I started by roasting some beef marrow bones (because I had them) with some vegetables (old carrots and celery and an onion). Then I tossed it all into a big stock pot and added a lot of cold water and some herbs. Then I simmered the heck out of it. Then I pulled the bones from the pot, ladled out a quart of the stock, then pureed the veggies into the rest of the stock. I was browning hamburger in another pot as I was doing this (and the bread was rising in the oven). I scooped out all the bits that refused to puree (mainly strings from the celery) and added it to the pot of by-then-cooked hamburger. A large can of diced tomatoes, two diced red potatoes, and two ribs of sliced fresh celery got added. Frozen green beans, salt, and garlic powder got added last. It was delicious.
The boy and I each had a bowl of stew, but we somehow managed to eat almost the entire loaf of bread. Hmmm….
I did finish that piece, by the way. It was just there for illustrative purposes. Also, be forewarned that if you do bake homemade bread, your table (or wherever you cut it) will invariably be covered in a variety of crumbs. I am sad to say that some of those crumbs are leftover from Icelandic Brown Bread. That stuff gets hard, fast! But it also makes terrific bread pudding. But that’s another post, methinks.
Time to get my butt out of the house, if only to go shovel out my car.
So last Friday, since we were essentially snowed in (after coming back from Fargo the day before – and a double whammy blizzard the weekend before!), I decided to bake bread. I tried my hand at Icelandic brown bread – which was not the stuff I was used to (I miss you, Breadsmith!). It was, however, quite good despite poor risings in a cold house. Very dense, oh-so-slightly sweet, and a little crumbly. The boy loved it crumbled up with unsweetened homemade applesauce and more whipped cream than was probably good for him. We ate up almost the rest of the second loaf toasted with butter (in the oven, not the toaster) with leftover split pea soup.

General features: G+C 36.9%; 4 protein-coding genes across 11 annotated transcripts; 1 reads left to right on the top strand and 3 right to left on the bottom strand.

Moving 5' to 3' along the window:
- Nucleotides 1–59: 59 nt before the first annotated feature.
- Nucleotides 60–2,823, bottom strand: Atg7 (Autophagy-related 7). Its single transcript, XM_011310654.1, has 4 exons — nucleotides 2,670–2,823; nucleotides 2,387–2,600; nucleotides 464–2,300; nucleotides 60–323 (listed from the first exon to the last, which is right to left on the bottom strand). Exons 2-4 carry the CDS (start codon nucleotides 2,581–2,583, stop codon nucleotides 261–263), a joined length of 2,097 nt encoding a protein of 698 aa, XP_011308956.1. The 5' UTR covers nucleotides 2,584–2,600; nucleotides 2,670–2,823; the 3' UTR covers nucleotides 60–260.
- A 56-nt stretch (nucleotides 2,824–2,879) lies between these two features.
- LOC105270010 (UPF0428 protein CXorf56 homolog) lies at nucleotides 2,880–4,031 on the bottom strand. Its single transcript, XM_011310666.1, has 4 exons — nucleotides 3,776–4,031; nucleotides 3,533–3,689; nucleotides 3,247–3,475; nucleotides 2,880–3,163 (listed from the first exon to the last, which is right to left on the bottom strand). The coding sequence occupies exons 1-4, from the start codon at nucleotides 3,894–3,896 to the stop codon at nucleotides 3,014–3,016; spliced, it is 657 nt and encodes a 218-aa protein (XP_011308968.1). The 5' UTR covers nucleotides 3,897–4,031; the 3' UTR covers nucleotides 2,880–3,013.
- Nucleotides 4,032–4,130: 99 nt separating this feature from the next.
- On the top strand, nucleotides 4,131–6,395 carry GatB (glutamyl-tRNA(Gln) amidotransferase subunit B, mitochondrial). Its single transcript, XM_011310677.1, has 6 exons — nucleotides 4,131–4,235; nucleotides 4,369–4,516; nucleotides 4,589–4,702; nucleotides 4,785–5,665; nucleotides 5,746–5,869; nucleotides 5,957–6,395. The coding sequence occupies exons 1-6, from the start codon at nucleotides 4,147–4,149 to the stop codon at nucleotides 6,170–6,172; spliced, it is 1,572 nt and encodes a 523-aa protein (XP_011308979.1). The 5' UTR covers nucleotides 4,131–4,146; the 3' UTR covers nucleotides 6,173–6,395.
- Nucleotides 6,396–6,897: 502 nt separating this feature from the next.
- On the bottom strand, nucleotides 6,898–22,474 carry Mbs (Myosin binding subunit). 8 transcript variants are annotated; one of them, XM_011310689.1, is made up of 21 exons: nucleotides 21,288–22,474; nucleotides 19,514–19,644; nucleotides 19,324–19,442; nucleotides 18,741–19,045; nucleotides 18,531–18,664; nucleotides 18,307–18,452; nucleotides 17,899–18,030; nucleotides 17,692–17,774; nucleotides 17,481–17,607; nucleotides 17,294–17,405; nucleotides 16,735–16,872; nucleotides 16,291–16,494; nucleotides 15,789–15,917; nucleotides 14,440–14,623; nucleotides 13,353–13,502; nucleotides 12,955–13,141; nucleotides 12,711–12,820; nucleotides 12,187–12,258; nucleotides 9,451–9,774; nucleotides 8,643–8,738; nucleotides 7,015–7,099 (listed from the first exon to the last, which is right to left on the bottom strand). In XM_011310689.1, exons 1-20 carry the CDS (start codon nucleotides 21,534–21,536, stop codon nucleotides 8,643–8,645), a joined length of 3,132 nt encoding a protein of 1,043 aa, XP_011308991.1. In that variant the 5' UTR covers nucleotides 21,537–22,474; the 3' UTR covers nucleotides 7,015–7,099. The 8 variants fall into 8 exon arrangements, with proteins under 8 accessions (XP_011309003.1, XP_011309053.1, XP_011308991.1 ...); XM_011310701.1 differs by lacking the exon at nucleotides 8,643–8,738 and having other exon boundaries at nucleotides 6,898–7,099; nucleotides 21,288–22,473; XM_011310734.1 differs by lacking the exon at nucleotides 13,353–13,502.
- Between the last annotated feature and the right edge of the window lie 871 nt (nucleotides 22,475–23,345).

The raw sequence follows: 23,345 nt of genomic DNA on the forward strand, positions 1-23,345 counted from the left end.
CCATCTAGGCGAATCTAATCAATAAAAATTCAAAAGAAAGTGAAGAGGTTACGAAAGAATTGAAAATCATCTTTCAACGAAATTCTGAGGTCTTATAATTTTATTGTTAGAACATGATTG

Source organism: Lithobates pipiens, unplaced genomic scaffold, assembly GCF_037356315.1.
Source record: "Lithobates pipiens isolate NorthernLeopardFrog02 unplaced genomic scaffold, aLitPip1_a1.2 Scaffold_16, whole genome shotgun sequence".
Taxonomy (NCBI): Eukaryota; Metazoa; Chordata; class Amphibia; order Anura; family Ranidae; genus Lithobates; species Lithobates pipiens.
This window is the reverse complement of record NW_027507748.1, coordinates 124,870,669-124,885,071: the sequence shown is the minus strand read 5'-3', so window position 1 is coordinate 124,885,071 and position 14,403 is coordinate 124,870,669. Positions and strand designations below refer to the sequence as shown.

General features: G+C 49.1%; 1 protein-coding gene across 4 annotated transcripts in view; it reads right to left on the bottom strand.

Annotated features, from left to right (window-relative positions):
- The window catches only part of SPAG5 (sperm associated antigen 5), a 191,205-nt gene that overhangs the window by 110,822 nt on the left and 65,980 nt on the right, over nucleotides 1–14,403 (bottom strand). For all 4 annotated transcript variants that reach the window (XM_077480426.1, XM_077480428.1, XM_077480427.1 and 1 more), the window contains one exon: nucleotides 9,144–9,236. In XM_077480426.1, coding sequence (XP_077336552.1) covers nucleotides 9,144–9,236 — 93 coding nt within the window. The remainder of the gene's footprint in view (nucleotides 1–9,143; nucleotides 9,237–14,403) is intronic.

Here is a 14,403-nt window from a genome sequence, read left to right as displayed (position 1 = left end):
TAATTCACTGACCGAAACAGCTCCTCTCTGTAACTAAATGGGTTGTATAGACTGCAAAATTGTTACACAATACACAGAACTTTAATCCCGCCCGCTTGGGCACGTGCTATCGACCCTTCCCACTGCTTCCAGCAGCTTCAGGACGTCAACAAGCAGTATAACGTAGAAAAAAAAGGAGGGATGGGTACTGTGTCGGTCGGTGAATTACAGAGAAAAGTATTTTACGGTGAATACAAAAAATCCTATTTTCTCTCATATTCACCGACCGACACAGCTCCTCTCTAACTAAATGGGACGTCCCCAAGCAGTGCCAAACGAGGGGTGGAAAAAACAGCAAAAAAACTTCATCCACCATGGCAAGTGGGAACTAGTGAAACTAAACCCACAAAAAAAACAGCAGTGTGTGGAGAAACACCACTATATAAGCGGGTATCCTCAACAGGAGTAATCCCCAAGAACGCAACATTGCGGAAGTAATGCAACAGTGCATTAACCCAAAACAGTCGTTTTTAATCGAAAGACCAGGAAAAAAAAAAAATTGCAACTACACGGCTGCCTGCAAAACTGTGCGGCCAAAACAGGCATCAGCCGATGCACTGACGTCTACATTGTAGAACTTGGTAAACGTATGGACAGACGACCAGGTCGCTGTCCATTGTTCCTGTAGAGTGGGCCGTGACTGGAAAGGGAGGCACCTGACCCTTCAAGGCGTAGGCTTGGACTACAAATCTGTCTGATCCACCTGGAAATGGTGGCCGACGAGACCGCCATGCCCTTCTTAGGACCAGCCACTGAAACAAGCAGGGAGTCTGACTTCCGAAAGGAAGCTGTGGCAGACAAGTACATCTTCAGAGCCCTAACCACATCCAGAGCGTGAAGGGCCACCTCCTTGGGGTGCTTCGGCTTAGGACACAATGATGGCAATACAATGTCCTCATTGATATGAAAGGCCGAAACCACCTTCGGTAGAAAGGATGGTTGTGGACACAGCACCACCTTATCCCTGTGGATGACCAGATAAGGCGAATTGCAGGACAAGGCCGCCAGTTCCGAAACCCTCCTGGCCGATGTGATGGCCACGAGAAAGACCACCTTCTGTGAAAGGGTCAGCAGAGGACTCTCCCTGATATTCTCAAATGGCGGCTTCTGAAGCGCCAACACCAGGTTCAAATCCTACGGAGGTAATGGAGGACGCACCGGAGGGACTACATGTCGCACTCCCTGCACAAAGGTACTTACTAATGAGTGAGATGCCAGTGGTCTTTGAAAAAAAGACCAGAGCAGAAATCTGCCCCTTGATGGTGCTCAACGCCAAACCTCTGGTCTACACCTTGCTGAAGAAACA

We’re supposed to get massive amounts of more snow dumped on us tonight (8-12 inches, maybe more), so going to work tomorrow is probably not going to happen. So I’m going to bake again. The only question is, what to bake?
So I dug out all my baking books, and the teeny weeny unassuming little paperback from 1950, Ann Pillsbury’s Baking Book is stymieing me! Everything sounds so fantastic! Do I make No-Knead Pecan Sticky Rolls? (Yes! No-knead! 60 years ago!) No-Knead Oatmeal Bread? No-Knead Potato Puff Rolls? No-Knead Onion Barbecue Rolls? The possibilities are endless!
Seriously, Ann Pillsbury really knew her stuff! And half her recipes are from old ladies who have won blue ribbons and other such awards. It really is a fantastic little book. The recipe format takes some getting used to – what appears to be an ingredients list is actually directions as ingredients are listed in order and prefaced by a verb, such as “combine” or “add” or “bake.” The book also includes several explanatory drawings.
It really is too bad that this cookbook is out of print – I checked. It’s about $25 online, which is ridiculous because I got mine for free in a lot of vintage cookbooks from a work friend who knew an old lady who was downsizing to move into retired people housing. 😀 Guess I’m just incredibly lucky that way.
Hmmm… Maybe I need to “bake my way through” this book. And then get a book and movie deal out of it? (Julie, I’m looking at you!) Lol. Maybe if I weren’t in graduate school… It would also probably add 10-30 pounds of pure fat to both me and the boy, so maybe not every day.
At any rate, I’m sure I’ll figure out SOMETHING to bake tomorrow. Bread, probably. Cake might also be necessary. Or something pudding-y with those leftover hard ends of Icelandic brown bread.
Soup definitely needs to be made tomorrow. Maybe beef barley, or even just beef tea, since I have some nice beef marrowbones that need roasting and simmering. So maybe some kind of bread for broth dipping. Mmmmm… perfect thing to eat after a cold day at work (the boy can walk to work, so he has no excuse). Just have to make sure the house is warm enough for rising bread. Might have to ask the boy to make a fire before he leaves for work, just to warm the house up. Since we’re thinking that maybe our house has no insulation in the walls – since our highly efficient furnace goes through over 50 gallons of fuel oil per week. *sigh* Thank goodness for our heat-efficient manufactured fireplace!
Okay, back to the 1960s “Green Hornet” marathon on Syfy. Although I secretly hate Syfy right now because A) they changed their name to an idiotic alternate spelling and B) THEY CANCELLED STARGATE UNIVERSE!!! Stupid Syfy – teenaged boys don’t even watch you! Why are you courting them so ardently?! Wrestling?! Seriously!?
*sigh* But I digress… off to cuddle the boy and hope for snow…